Smash! Battle of the musicals
As Glee loses its lustre, it faces a challenge from a series about a Marilyn Monroe show, with Steven Spielberg among the producers
Monday 15 August 2011
With the wheels starting to fall off the Glee juggernaut following a disappointing second season and the news that three of the show's biggest names won't return after the third season, the stage is ripe for the arrival of a new pretender.
Enter Smash, the let's-put-the-show-on-right-here tale of a Marilyn Monroe musical and the disparate band of losers, dreamers and outright schemers who hope to bring it to Broadway, which is arousing interest among UK television channels.
The new drama certainly boasts a top-notch pedigree: the cast includes Angelica Huston as a seen-it-all producer, Debra Messing as one half of a frazzled writing duo, Jack Davenport as a suitably saturnine director, the 2006 American Idol runner-up Katharine McPhee as a hope-filled ingénue and Broadway star Megan Hilty as the musical's would-be-star.
As if that weren't enough it's co-produced by Steven Spielberg with Craig Zadan and Neil Meron (the producers of Chicago and Hairspray), written by acclaimed playwright Theresa Rebeck (Omnium Gatherum, The Understudy), directed by Spring Awakening's Tony-award winning director Michael Mayer and will feature songs written by Marc Shaiman and Scott Wittman (the duo behind the musical version of Hairspray).
Indeed, the American network NBC is so confident of success that it's not only already signed a record deal with Columbia for the soundtrack similar to the label's deal with Glee but has also handed it a prime launch date. Smash will start on Monday 6 February, the day after the network airs the SuperBowl, and it will no doubt use plenty of its precious SuperBowl ad space to remind viewers to tune in.
It's all part of a new confidence at NBC following Robert Greenblatt becoming president. The former president of cable network Showtime has a reputation for both turning around ailing television channels and supporting risk-taking drama, and since his arrival NBC has increasingly attempted to compete with the Fox network on its own territory.
Thus in January it launched singing competition The Voice, which deliber
ately positioned itself as a kinder, more genuine American Idol (and subsequently became a ratings hit). Smash will market itself as a grown-up version of Glee – and in the process hope to make inroads into the latter's domination of the music charts.
But can the new show, with its emphasis on musical theatre, truly hope to take on the broader, more populist Glee? Former Will & Grace star, Debra Messing, whose character juggles her desire for adoption with the demands of creating a Broadway hit, believes that there are huge differences between the two.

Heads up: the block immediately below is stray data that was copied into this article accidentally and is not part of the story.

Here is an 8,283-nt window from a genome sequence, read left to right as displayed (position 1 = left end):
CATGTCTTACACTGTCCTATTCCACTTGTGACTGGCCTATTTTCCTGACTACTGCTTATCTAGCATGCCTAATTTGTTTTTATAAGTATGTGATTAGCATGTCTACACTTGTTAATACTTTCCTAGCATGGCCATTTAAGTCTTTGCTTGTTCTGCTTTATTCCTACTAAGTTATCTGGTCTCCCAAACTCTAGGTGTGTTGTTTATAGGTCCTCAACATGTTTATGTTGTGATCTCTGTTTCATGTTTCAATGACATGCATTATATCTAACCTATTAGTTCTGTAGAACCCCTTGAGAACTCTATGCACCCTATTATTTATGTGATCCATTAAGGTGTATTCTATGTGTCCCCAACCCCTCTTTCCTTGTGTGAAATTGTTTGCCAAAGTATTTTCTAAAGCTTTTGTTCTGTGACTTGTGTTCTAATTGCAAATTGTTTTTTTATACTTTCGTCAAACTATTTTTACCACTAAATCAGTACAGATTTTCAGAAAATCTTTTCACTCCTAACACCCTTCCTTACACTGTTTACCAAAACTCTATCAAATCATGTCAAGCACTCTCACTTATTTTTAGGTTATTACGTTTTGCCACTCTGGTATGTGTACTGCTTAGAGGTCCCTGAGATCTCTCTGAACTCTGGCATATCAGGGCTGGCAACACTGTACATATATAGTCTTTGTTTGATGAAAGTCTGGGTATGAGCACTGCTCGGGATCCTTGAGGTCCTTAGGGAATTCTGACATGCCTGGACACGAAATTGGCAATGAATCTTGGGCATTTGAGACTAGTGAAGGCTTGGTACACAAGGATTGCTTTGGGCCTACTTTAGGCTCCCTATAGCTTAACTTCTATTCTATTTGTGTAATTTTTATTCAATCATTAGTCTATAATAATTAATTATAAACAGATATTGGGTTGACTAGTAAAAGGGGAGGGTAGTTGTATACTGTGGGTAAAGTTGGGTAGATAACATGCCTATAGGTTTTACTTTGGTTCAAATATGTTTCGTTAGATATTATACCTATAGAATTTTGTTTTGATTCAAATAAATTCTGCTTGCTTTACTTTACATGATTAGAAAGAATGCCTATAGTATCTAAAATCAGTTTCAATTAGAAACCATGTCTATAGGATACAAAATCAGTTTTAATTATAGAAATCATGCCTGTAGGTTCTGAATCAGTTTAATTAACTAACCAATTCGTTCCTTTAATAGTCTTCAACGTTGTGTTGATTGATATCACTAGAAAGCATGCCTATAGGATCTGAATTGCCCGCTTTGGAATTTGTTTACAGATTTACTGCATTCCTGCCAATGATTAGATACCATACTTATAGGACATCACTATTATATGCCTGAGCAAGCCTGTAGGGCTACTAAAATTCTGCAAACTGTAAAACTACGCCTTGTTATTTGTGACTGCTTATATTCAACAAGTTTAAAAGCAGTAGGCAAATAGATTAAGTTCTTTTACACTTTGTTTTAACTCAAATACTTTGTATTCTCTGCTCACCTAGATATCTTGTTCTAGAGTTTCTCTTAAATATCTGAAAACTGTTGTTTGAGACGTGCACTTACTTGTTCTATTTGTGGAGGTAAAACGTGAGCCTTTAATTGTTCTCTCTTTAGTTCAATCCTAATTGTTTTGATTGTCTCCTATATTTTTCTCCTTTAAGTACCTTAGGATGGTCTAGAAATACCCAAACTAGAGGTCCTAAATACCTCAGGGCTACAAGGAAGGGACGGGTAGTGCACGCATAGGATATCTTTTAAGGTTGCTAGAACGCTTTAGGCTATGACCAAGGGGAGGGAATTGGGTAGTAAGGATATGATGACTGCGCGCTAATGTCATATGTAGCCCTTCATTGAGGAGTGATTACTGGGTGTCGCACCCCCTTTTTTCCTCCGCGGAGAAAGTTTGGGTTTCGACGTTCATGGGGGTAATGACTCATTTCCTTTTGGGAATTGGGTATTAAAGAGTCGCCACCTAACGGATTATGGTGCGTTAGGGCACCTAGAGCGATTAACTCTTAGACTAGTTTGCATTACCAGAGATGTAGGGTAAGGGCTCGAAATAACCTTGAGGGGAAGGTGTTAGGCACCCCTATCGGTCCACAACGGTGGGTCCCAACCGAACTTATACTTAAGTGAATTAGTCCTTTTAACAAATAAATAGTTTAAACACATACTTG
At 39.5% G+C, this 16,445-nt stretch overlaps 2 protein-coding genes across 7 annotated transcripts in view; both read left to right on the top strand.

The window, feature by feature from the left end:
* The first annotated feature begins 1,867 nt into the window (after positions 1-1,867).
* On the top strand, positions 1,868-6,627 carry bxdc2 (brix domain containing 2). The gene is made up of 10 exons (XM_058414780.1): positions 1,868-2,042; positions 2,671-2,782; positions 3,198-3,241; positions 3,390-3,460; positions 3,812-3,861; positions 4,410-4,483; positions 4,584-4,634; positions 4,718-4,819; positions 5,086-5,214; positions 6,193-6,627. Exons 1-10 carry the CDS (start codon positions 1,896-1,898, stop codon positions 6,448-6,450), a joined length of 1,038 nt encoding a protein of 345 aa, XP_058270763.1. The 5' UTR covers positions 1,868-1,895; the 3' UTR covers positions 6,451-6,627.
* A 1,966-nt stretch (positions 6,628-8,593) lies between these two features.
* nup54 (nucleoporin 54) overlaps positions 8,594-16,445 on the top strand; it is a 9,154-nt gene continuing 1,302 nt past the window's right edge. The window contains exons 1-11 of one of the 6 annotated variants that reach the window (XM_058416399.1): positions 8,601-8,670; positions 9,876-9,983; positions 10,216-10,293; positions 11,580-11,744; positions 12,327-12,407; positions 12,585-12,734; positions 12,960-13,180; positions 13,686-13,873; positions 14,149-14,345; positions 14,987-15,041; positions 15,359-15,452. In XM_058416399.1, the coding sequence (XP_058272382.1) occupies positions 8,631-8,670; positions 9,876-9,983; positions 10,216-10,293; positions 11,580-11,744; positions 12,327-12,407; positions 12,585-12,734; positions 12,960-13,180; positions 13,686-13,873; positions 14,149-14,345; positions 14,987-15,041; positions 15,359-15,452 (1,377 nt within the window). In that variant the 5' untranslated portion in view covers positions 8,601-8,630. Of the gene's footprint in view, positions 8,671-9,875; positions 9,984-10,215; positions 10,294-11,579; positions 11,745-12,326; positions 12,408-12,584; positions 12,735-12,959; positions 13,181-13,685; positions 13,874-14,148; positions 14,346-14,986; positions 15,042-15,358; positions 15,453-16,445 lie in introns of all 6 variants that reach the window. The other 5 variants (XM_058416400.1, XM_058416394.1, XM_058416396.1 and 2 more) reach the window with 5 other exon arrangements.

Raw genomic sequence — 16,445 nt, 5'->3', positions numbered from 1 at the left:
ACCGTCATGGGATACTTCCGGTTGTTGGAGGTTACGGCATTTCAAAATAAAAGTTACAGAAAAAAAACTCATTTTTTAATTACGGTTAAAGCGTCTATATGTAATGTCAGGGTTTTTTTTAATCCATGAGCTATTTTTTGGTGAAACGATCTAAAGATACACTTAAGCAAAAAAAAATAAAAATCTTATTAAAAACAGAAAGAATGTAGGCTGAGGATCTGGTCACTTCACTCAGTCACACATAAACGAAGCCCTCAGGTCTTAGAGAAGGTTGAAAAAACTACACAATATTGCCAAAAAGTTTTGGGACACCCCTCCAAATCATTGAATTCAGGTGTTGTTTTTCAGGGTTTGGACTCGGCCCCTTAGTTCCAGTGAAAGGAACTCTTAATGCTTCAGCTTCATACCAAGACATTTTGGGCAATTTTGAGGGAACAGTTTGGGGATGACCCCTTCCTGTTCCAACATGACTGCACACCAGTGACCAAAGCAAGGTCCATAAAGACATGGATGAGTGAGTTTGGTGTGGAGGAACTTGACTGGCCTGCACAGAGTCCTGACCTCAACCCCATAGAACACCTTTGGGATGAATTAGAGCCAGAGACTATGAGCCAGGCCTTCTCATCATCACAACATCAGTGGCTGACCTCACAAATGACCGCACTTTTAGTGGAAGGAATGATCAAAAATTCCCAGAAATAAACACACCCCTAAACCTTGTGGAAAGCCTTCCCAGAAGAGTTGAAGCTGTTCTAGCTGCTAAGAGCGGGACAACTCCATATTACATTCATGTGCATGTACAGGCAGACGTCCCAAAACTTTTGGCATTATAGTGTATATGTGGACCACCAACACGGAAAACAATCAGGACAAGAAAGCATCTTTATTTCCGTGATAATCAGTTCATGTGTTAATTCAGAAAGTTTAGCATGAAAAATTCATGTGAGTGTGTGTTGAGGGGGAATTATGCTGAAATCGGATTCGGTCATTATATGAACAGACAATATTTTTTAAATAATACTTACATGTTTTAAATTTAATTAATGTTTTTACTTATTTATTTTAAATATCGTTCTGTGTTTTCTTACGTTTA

"Smash is similar in that there is singing but I think that's where the similarities end," she told Entertainment Weekly. "Glee is a comedy and ours is a drama. And Glee is in a fantastic sort of elevated world and Smash is completely naturalistic, a very real look at life in New York as an actor, producer, composer, lyricist, what have you."
Certainly the recently released preview, which does a deft job of introducing all the characters – in particular McPhee's likeable Karen and Davenport's world-weary Dere – suggests that Smash could be seen as A Chorus Line to Glee's Fame (the TV version, naturally) with a combination of sharp one-liners, entertaining characters and just enough Broadway schmaltz to win over those who feel that Glee has lost its sardonic sting.
That said Greenblatt was careful to sound a cautious note, admitting at last week's Television Critics Association event that the show might only appeal to real Broadway fans: "Smash is maybe the most adventurous show that we have, and ultimately it may be the most narrow show we do," he said. "It's hard to know where we're going to come out on the continuum there."
And what of Glee itself? The show's creator Ryan Murphy recently admitted it had become "too preachy" while Fox's programming president Kevin Reilly promised that after an erratic second season, season three would see a return to what it does best: mixing sardonic oneliners with show-stopping performances.
"It's a very back-to-basics year," Reilly said last week. "There's not going to be guest stars or tributes. We're going to focus on our core cast."
Yet whether or not this succeeds, the arrival of Smash in February, coupled with the return of The Voice, signals that NBC is increasingly serious about its battle for the musical hearts of America – and with the amount of talent involved in Smash it's not easy to predict who will win.
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